jobs, it’s because they can’t be found. In most countries it is necessary to have worked a certain length of time before it is possible to receive benefits, this would actually cause benefits to have a positive rather than negative impact on participation in the labour force (this point was admitted by Milton Friedman of all people). This would mean that you must have worked a certain amount of time in order to receive unemployment benefits. So despite the number of people who claim it’s so, it’s not possible to get a handout without having worked a day in your life. Similarly, the duration for which people can claim unemployment benefits has a negligible effect on unemployment levels. Threatening to cut someone’s benefits off completely doesn’t help them get a job; the problem is there aren’t any to be found. Nor does the level of benefits compared to wages, average, industrial or minimum. You’re probably noting a pattern here. No matter which way you try to measure it, there simply isn’t a link between benefits and unemployment. How lax or generous the rules are for qualifying for benefits also makes no difference. No matter which way you look at it, welfare benefits do not cause unemployment. An examination of other countries further proves the point. The countries with the most generous welfare systems in the world are Sweden, Denmark, Norway and the Netherlands. The countries with the lowest unemployment rates in Europe are . . . Sweden, Denmark, Norway and the Netherlands. Likewise the countries with the lowest lev-

els of benefits are Spain, Italy, Portugal and Greece, none of which can be described as doing particularly well. After drawing together different studies, viewpoints and opinions it is clear that the disincentive effect that is supposed to affect the unemployed is greatly exaggerated. The conventional wisdom is simply not supported by facts. In fact most available data contradicts it. The orthodox model fails to give an accurate description of the real world, instead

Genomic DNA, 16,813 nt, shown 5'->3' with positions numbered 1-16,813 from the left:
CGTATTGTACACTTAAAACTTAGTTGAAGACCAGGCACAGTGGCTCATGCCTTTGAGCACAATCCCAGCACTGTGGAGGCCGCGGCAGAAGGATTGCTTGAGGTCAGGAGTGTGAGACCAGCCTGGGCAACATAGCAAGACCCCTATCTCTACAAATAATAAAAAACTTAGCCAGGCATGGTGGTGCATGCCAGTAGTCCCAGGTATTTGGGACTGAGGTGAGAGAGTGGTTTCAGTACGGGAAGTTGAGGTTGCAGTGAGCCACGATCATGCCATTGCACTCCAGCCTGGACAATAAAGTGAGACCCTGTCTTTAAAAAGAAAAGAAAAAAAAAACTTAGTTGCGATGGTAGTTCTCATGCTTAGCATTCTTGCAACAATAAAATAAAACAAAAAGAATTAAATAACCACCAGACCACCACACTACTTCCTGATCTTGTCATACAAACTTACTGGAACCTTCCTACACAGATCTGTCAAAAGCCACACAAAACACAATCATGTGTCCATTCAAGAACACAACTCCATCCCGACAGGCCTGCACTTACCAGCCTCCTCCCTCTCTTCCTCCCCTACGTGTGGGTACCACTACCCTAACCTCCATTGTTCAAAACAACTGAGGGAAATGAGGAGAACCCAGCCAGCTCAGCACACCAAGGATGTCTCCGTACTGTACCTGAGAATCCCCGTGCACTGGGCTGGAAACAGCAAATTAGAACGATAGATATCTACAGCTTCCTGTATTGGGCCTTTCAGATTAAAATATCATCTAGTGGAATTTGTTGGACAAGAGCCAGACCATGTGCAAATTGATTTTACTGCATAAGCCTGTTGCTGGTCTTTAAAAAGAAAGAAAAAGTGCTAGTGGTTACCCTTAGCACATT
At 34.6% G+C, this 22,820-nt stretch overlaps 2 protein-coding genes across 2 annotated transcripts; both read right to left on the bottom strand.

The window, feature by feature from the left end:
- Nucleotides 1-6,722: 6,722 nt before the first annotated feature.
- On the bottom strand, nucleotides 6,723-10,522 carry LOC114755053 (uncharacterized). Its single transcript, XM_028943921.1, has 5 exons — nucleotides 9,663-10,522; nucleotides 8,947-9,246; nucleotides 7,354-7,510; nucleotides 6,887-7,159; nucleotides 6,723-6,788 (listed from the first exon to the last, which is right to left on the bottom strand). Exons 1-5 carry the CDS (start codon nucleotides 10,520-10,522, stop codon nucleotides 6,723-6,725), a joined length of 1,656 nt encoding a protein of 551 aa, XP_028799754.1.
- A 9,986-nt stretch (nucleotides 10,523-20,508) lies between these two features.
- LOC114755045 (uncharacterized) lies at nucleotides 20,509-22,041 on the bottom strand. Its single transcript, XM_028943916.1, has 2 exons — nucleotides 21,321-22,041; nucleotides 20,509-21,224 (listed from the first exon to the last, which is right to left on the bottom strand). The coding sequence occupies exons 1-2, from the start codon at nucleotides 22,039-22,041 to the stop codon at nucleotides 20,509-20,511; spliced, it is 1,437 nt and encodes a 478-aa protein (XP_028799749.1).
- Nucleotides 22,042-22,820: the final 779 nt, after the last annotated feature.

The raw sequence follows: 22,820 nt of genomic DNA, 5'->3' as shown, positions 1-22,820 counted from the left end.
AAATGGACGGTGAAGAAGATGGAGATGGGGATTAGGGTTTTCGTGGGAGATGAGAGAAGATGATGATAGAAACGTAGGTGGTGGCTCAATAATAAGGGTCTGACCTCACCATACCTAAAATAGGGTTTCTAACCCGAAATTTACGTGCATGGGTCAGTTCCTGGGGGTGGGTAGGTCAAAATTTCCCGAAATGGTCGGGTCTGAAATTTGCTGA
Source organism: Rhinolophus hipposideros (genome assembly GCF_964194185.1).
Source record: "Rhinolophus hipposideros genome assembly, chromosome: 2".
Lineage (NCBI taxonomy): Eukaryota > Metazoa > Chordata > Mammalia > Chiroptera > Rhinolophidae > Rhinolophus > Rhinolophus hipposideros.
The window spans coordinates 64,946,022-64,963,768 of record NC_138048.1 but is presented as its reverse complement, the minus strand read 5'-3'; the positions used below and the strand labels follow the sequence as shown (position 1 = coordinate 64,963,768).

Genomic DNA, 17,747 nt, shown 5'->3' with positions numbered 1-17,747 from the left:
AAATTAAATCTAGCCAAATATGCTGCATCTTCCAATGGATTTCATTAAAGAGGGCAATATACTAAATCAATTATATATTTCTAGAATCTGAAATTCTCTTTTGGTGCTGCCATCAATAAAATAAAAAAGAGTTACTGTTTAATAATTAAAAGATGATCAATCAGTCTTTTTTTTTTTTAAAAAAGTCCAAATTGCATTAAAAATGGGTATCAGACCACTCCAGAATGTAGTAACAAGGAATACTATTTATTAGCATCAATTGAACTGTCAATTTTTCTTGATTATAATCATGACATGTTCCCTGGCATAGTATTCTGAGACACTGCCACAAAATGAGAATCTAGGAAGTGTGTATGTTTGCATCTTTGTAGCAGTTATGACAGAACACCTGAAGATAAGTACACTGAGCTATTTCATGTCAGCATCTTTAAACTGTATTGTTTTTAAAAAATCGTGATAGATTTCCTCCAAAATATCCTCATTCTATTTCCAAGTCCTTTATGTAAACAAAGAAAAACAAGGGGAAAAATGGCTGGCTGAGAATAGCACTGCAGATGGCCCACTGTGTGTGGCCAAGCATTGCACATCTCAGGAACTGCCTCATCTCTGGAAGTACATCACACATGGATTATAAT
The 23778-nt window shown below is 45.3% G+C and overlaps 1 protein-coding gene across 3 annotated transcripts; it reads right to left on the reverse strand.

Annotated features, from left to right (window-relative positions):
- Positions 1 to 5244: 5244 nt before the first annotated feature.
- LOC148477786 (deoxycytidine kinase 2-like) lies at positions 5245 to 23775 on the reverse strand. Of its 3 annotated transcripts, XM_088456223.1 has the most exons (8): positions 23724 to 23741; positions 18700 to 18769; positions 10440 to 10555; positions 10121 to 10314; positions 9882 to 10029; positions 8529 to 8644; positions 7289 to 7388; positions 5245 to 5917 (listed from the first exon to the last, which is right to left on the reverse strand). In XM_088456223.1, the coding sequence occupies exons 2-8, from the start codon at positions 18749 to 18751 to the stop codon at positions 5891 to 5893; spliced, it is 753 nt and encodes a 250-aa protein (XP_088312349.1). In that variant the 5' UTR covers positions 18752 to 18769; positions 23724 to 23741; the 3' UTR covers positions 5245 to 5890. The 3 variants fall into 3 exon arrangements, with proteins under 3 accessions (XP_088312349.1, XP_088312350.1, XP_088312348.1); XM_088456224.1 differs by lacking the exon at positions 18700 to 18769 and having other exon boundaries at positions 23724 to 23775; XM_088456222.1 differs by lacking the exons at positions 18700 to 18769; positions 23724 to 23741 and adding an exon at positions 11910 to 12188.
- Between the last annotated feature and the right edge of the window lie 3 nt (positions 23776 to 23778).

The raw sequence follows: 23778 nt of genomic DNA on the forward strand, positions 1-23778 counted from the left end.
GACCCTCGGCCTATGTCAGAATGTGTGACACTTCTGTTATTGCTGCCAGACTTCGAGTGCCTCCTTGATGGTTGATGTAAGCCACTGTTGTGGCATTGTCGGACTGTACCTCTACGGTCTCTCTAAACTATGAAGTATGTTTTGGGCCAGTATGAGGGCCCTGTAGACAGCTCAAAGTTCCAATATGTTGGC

"Studies find that the unemployed are often more enthusiastic about work than those who actually have jobs." relying on overly simplistic assumptions. It ignores features of welfare systems that prevent people from receiving assistance, such as means tests and work tests. It ignores the stigma associated with receiving hand-outs and the psychological damage unemployment does. It glosses over the non-financial benefits people gain from work. Contrary to the orthodox opinion, generous welfare benefits do not lead to higher unemployment, longer durations of unemployment or a disincentive to work.


9th October 2012



All things now Silvana Lakeman considers how we can deal with the pressures of student life


he winter term is now officially underway – leaves are falling from the trees, coats are a necessity and midterms are looming for most. The majority of us will want to succeed this term, but most of us will also be faced with deadlines, time constraints, social, work and club commitments, and I am yet to come across a friend who hasn’t let the pressure get to them at least once. Stress is completely natural and is in fact good in small doses, but left unchecked, the tiniest problem can seem overwhelming and unmanageable, and often affects your mood and general health. If I have learned anything from my time in UCD so far it is that it is humanly impossible to do everything and to do it to the best of your ability in one foul swoop. Students

“... because we study in a place where we could do almost anything we want, it is even more important to decide what it is we really want and truly value.” in general see college as their time to get involved in every facet of college life, particularly in first year. Just looking around UCD, it is obvious the amount of effort, work and time that students put into our societies, sports teams and Students’ Union. We seem to take the phrase ‘get involved’ very seriously here, with many students involved in numerous groups around campus. Adding on extra commitments that aren’t as important as others or take up far too much of our time is not always what is best for us, even if we think it will improve our chances in the future with job prospects or otherwise. It can be far more satisfying to get involved in a select few activities and be able to give them one hundred percent, than to join five which we can only give a half hearted effort. For example it would not be uncommon to find a student who is first violin in the UCD Symphony Orchestra, yet also a formidable player on the hockey team while volunteering for the Saint Vincent de Paul society on the weekends, or one who balances early morning rowing sessions with debating and class rep duties. We get involved in so many things because we want to, yet because we study in a place where we could do almost anything we want, it is even more important to decide what it is we really want and truly value. Students over commit themselves by joining several sports teams and dozens of societies, balance part time jobs, go out with friends, start new friendships and relationships and move out of home. Between these and actually going to college as well as pres-